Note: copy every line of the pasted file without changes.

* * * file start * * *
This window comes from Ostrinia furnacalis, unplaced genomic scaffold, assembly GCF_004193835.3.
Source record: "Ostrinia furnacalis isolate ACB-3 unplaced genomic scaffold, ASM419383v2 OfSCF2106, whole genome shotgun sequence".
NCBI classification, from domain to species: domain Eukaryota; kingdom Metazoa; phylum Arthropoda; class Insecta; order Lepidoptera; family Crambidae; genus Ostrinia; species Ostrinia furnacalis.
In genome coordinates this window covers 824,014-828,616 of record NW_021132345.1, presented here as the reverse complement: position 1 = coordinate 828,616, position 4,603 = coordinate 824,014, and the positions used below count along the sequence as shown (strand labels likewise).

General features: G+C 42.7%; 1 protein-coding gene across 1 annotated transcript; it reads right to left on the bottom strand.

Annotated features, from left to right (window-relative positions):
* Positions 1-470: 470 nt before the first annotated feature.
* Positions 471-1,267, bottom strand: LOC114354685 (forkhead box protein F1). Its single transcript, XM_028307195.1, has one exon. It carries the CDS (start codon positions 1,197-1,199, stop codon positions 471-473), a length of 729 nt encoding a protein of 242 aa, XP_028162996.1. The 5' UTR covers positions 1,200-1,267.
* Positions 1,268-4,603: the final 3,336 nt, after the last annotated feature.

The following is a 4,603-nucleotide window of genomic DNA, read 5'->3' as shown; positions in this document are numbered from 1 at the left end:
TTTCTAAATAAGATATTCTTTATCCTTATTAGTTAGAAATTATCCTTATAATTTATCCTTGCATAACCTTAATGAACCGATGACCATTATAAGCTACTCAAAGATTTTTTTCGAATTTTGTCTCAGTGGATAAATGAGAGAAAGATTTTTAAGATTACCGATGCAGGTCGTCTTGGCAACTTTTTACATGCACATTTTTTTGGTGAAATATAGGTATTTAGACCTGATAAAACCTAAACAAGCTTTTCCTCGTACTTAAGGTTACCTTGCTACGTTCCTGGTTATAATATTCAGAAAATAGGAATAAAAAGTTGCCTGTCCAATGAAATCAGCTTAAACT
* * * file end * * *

This window comes from Ostrinia furnacalis, unplaced genomic scaffold, assembly GCF_004193835.3.
Source record: "Ostrinia furnacalis isolate ACB-3 unplaced genomic scaffold, ASM419383v2 OfSCF2106, whole genome shotgun sequence".
NCBI classification, from domain to species: domain Eukaryota; kingdom Metazoa; phylum Arthropoda; class Insecta; order Lepidoptera; family Crambidae; genus Ostrinia; species Ostrinia furnacalis.
In genome coordinates this window covers 824,014-828,616 of record NW_021132345.1, presented here as the reverse complement: position 1 = coordinate 828,616, position 4,603 = coordinate 824,014, and the positions used below count along the sequence as shown (strand labels likewise).

General features: G+C 42.7%; 1 protein-coding gene across 1 annotated transcript; it reads right to left on the bottom strand.

Annotated features, from left to right (window-relative positions):
* Positions 1-470: 470 nt before the first annotated feature.
* Positions 471-1,267, bottom strand: LOC114354685 (forkhead box protein F1). Its single transcript, XM_028307195.1, has one exon. It carries the CDS (start codon positions 1,197-1,199, stop codon positions 471-473), a length of 729 nt encoding a protein of 242 aa, XP_028162996.1. The 5' UTR covers positions 1,200-1,267.
* Positions 1,268-4,603: the final 3,336 nt, after the last annotated feature.

The following is a 4,603-nucleotide window of genomic DNA, read 5'->3' as shown; positions in this document are numbered from 1 at the left end:
TTTCTAAATAAGATATTCTTTATCCTTATTAGTTAGAAATTATCCTTATAATTTATCCTTGCATAACCTTAATGAACCGATGACCATTATAAGCTACTCAAAGATTTTTTTCGAATTTTGTCTCAGTGGATAAATGAGAGAAAGATTTTTAAGATTACCGATGCAGGTCGTCTTGGCAACTTTTTACATGCACATTTTTTTGGTGAAATATAGGTATTTAGACCTGATAAAACCTAAACAAGCTTTTCCTCGTACTTAAGGTTACCTTGCTACGTTCCTGGTTATAATATTCAGAAAATAGGAATAAAAAGTTGCCTGTCCAATGAAATCAGCTTAAACT